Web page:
At times, though, Bloomberg’s reminders to angry New Yorkers about the financial industry’s importance to the city’s economy have sounded like he’s scolding an addict for lack of gratitude to his dealer. As the tales of innovative greed at Goldman Sachs and elsewhere have accumulated, the mayor has stuck to his refrain about depending on financial-industry tax revenue to pay cops and firefighters and teachers, until the message seems to become, “Wall Street may be run by thieves, but they’re our thieves.” Even if the mayor is correct about the potential damage to the city’s budget, Bloomberg could have made a stronger case for how constraining the financial industry would be more painful to the city—and to the rest of the country—than the massive wounds inflicted by Wall Street’s rigged-casino culture. Instead, he’s declaimed publicly about doing “what’s right for the country, not what is politically popular at the time,” and privately he’s chortled along with reprobate Republican senator Mitch McConnell’s criticisms of Schumer.
Schumer was peeved—and puzzled. The senator’s allies claim that the mayor hadn’t brought up financial reform in weekly phone chats between the two principals, even as Bloomberg talked up the issue publicly, making Schumer’s camp suspicious that the mayor is restless at City Hall and looking for a national platform. Schumer, by contrast, was avoiding the spotlight and missing the chance to become the spokesman for principled reform. The senator was tight-lipped about Wall Street, his defenders claim, not because he was cravenly ducking the issue but because he’d made a much different strategic judgment: that combativeness like Bloomberg’s invites those who hate New York and Wall Street to vote for harsher measures.
Maybe it has been part of his master plan all along, or maybe he’s been flushed out by the mayor’s hectoring, but Schumer is finally speaking more forcefully as he tries to walk a fine line. “Wall Street did a lot wrong,” he told me late last week. “Listen, we have 10 percent unemployment not because of some proposed bill but because a number of financial firms went way over the top. At the same time, it’s New York’s most important industry.”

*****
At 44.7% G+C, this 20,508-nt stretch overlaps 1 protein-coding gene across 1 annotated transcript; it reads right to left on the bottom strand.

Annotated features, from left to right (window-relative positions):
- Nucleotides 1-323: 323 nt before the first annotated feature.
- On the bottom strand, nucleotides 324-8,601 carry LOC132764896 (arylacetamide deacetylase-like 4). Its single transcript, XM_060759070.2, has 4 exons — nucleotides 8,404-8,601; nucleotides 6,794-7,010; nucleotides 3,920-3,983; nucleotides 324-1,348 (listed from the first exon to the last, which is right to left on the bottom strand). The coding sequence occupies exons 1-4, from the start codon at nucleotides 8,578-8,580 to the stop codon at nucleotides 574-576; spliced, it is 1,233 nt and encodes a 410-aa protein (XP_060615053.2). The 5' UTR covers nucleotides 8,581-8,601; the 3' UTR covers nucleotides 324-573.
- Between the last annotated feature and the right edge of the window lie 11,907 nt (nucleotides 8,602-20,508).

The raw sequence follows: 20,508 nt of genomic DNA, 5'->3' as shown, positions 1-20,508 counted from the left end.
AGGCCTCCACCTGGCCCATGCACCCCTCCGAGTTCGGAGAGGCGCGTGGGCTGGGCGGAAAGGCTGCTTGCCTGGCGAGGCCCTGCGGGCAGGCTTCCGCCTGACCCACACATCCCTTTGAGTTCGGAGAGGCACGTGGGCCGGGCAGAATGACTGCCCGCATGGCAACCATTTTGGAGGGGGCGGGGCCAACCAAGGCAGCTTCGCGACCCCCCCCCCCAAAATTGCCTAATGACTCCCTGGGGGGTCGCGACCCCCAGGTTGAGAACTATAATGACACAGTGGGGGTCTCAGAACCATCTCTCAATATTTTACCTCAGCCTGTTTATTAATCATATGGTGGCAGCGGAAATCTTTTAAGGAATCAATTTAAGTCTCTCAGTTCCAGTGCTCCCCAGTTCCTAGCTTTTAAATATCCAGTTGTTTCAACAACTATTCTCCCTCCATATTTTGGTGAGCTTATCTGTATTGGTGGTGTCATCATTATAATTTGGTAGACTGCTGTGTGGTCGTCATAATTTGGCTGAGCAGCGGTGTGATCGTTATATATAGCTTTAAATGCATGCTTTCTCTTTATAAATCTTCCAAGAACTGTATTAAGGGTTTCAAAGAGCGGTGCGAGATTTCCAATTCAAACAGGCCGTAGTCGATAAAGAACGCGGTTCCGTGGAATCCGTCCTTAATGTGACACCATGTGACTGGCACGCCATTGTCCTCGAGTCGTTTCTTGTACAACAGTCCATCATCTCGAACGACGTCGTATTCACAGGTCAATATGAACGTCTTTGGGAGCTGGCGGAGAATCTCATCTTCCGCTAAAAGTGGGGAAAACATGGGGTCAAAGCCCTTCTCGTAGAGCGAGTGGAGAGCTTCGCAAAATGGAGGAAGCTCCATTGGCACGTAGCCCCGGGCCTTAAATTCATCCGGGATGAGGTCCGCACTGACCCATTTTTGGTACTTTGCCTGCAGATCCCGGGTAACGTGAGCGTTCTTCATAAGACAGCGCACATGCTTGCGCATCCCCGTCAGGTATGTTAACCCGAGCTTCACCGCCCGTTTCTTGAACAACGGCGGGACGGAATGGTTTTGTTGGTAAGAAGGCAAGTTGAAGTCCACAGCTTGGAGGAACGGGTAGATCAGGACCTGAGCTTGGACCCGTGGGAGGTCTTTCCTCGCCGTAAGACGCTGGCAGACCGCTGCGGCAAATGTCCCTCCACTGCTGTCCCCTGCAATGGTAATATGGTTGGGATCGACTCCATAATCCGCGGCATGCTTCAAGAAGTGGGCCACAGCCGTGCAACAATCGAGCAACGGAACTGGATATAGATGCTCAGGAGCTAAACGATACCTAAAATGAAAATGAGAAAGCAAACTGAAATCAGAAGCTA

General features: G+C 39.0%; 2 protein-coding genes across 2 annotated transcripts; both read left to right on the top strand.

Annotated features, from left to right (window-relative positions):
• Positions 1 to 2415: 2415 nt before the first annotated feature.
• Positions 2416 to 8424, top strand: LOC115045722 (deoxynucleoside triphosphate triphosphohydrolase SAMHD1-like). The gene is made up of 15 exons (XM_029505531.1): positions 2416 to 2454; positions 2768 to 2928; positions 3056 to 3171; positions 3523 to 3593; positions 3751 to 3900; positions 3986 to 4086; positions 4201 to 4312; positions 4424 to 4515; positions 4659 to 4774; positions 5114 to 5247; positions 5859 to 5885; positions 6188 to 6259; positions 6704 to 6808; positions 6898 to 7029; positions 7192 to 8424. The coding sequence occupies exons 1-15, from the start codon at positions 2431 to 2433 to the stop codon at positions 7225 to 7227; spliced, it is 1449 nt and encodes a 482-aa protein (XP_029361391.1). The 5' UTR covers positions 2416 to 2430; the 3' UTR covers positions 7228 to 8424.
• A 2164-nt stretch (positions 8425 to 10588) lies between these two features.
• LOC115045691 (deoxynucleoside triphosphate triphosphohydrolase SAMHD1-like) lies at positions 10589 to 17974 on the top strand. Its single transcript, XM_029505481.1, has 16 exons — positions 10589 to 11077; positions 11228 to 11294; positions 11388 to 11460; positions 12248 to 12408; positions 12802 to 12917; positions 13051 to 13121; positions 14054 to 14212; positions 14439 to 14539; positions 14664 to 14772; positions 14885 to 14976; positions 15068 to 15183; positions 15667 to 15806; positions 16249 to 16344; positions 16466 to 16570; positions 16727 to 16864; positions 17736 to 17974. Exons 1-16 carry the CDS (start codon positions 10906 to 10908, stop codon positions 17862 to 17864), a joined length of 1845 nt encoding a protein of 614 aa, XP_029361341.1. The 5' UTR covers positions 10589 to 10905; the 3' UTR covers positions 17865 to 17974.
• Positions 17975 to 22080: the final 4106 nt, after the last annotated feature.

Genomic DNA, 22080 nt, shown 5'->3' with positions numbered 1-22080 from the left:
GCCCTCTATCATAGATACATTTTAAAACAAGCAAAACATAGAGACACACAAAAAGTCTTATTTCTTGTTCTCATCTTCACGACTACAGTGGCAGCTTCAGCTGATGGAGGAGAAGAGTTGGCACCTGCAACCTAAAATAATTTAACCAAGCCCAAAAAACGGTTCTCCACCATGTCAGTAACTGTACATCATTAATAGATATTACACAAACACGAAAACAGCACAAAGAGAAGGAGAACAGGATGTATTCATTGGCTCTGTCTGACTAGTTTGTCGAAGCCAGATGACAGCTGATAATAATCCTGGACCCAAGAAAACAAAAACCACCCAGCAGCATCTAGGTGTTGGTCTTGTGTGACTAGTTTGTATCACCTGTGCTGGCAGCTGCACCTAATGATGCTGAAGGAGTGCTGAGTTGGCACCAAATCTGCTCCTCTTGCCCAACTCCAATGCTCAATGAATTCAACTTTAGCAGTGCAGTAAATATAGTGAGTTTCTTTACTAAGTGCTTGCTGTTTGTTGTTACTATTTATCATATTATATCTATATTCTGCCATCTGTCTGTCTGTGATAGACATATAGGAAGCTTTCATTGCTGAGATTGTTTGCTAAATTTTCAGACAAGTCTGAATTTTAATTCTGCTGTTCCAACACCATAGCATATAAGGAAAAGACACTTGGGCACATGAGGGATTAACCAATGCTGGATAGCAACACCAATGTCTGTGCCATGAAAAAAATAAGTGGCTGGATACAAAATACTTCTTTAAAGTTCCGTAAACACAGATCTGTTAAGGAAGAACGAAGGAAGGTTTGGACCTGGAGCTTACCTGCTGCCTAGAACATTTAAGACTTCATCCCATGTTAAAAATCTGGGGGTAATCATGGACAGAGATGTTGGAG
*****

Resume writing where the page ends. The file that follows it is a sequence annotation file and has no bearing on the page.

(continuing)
Two weeks ago, the mayor and the senator cleared the air in a phone conversation on the same day that Politico wrote about their rift. The next day, after Obama’s Cooper Union speech, the mayor finally got specific, saying he favors a consumer-protection agency and public trading of derivatives; he vehemently opposes Arkansas senator Blanche Lincoln’s proposal to force the spinoff of the swaps business.
Bloomberg may well be right about the ramifications for the city. “[Franklin] Roosevelt’s hands were free to impose regulation after the crash because there was no global financial industry in the thirties,” says NYU finance professor Thomas Philippon. “Today the threat of jobs moving to Hong Kong and Singapore is real.” Yet even if the more drastic measures become law, it’s still implausible that banks would bolt wholesale. More likely, after a period of wailing, Wall Street’s biggest players would get busy figuring out how to profitably exploit the new rules.
Bloomberg and Schumer talked again last Wednesday as the Wall Street bill headed to the Senate floor. The mayor and the senator appear to agree on most points, a bank tax being one significant exception. But that doesn’t mean the skirmishing is finished. In 2006, Bloomberg operatives bolstered Joe Lieberman’s Connecticut reelection campaign. Now similar help has been offered to Senate Majority Leader Harry Reid, who is in trouble in Nevada. A Reid win would end Schumer’s chances of rising to Senate majority leader next year. Surely the mayor merely admires Reid and wants the Silver State to be represented well in our nation’s capital. Because, as he’s been trying to explain to his good friend Chuck Schumer for the longest time, that’s all he wants for New York.